Disaster was averted the next morning though, as I was given a seat on the bus from Vilanculos to Chimoio, Mozambique, sitting right on top of: a bag of dried fish! Lucky for me I got on the bus, cause it only goes every few days, when full. Three of us were going on to Malawi, so I have been traveling the last few days with a cool Danish couple, which has been great because all the buses in Mozambique leave at 4am, and going to the bus station alone at 4 am = not fun. And, you guessed it: back to Bryan Adams. On the fish bus from Vilanculos to Chimoio, guess who?? That’s right, people! Bryan Adams!! I think maybe he has some sort of contract with the Mozambique public transport system.

Spent one night in Chimoio, then carried on yesterday, leaving there at 4am, and arriving in Blantyre at 6:30 pm. Needless to say, a long day. Here’s what it entailed: woke up at 3am, sat on bus till around 5am, got off bus in Tete, in northern Mozambique, got on a chapa (minibus taxi) to the border, took a cab from one border to the other, then got another chapa from the border to Blantyre, then finally, a chapa to the hostel. The trip is a blast, but people don’t realize that travel like this is hard work. I’ll be here for at least one more night, taking care of big-city stuff like email, before I hit the road. I’m trying to change my plane ticket and leave Africa on July 27 instead of the 13 so I can chill a little instead of having to hurry up to Nairobi.

Oh, here’s one more good story for you, and I won’t mention where it happened, but it’s crazy. When we arrived at this town, a bunch of people harassed us to let them walk us to the hostel, and we politely declined. We got there on our own, to find the English expat owner really upset, cause I guess this kind of thing happens all the time. Anyway, she had complained to police that street kids were harassing her guests, and then when they delivered them to her door, the kids would demand to be paid commission. So the kids, in retaliation, keyed the shit out of her car, really, really badly. This had all happened the day we arrived, so she was in a tizzy. Told us first that she was going to pay the police to beat the shit out of the kid who did it, and then when talking about it more, she said, and I quote, “I hope the little fuckers have AIDS. They probably do – serves them right.” OMG, lady, I think it may be time for you to go home.

That’s my news for today people. I’ll try to post some pictures tonight from the hostel. Oh, and I ran out of hair product. Get ready for some crazy hair. And before anyone says, “yeah, but you’ll probably be able to find something really good for your hair in Africa, Becky,” I’ll just say that hair gel is low on the priority list here. More on Malawi later! xx

Swaziland Etc.

Tuesday, June 5th, 2007
Well, it's been a great morning of snorkeling with whale sharks here in Mozambique, but, back to South Africa and Swaziland! So, where did I leave off? I think I was covered in bedbug bites, ah yes. So, in total ... [Continue reading this entry]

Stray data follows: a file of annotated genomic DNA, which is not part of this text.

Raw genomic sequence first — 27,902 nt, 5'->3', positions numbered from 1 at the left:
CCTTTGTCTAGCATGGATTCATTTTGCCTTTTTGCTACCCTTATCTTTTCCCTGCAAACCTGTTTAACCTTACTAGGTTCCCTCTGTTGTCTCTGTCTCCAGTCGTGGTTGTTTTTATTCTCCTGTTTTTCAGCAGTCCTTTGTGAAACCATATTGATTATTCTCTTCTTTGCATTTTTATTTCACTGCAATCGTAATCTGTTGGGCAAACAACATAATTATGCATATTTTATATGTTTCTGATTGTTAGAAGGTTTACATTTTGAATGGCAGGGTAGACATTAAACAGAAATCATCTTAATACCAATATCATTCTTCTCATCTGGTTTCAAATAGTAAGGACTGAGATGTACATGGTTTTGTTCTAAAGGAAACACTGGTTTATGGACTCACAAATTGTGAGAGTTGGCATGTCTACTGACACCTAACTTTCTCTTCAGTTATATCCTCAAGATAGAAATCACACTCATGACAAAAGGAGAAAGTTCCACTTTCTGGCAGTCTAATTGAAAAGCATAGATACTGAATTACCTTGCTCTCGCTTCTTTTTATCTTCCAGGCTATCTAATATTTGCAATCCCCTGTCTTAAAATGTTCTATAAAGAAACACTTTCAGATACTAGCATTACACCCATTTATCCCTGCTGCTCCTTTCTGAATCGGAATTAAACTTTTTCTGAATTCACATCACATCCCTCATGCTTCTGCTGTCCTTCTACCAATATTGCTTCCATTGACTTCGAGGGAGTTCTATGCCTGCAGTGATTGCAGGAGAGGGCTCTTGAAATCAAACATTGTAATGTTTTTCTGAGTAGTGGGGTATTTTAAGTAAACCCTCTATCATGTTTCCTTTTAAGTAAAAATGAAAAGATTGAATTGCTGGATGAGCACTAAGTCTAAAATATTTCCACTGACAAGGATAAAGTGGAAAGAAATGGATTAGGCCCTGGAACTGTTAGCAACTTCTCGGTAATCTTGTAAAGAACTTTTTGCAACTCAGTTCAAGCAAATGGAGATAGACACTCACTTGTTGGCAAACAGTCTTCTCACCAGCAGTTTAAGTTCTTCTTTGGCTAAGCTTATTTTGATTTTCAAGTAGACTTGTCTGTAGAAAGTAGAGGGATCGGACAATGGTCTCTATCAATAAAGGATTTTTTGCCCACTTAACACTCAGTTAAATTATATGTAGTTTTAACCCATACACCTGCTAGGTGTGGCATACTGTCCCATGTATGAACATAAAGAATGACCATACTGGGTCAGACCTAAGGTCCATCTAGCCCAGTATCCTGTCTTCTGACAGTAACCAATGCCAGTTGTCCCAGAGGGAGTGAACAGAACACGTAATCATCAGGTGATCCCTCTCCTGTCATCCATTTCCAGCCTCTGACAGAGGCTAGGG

Jumping the Shark

Monday, June 4th, 2007
Hi all! Well, I'm here in Mozambique, writing about all the stuff I've done two weeks ago already... I'll start with the shark dive! We were able to do it in an area called the Gansbaai, about two hours east of ... [Continue reading this entry]

Into Africa

Sunday, May 20th, 2007
Becky 022.jpg Hey all! This has been a long Internet day, what with the Italy posts too, but I found a super-cheap place and the weather sucks, cause guess what? They actually have winter here - ... [Continue reading this entry]

Lemon Trees, Package Tourists and Frosting

Sunday, May 20th, 2007
After Rome, we arrived in Sorrento much relieved to be in a smaller town. We had neglected to get accurate directions to our hostel, which was actually in a suburb of Sorrento, and after what really was the Bataan Death ... [Continue reading this entry]

When In Rome

Sunday, May 20th, 2007
Becky 010.jpg Hey peeps! Still here in Cape Town as I fill you in on Roma and the rest of Italia. Just BTW, if any of you are thinking of coming to South Africa in winter ... [Continue reading this entry]

Little White Sugar Cubes

Thursday, May 17th, 2007
Becky 001.jpg Left in the morning for Santorini on a 8-hour ferry ride. Never has the world seen so much gin rummy played in one day! Got to Santorini around 3pm, picked up at the port ... [Continue reading this entry]

Clash of the Titans

Thursday, May 17th, 2007
Athens.jpg Hi all! It's been a while, I know. As I get ready to write this blog entry about Greece, I'm sitting in Cape Town, South Africa. It's pissing down rain, and I've been advised countless ... [Continue reading this entry]

Let’s Get Out Of This Country

Tuesday, April 10th, 2007
Before I get to the FAQs, here’s a little map to illustrate the wide swath of destruction I’ll cut across the planet. JK! (Props to Scott M. for creating this map!) beckysmap.jpg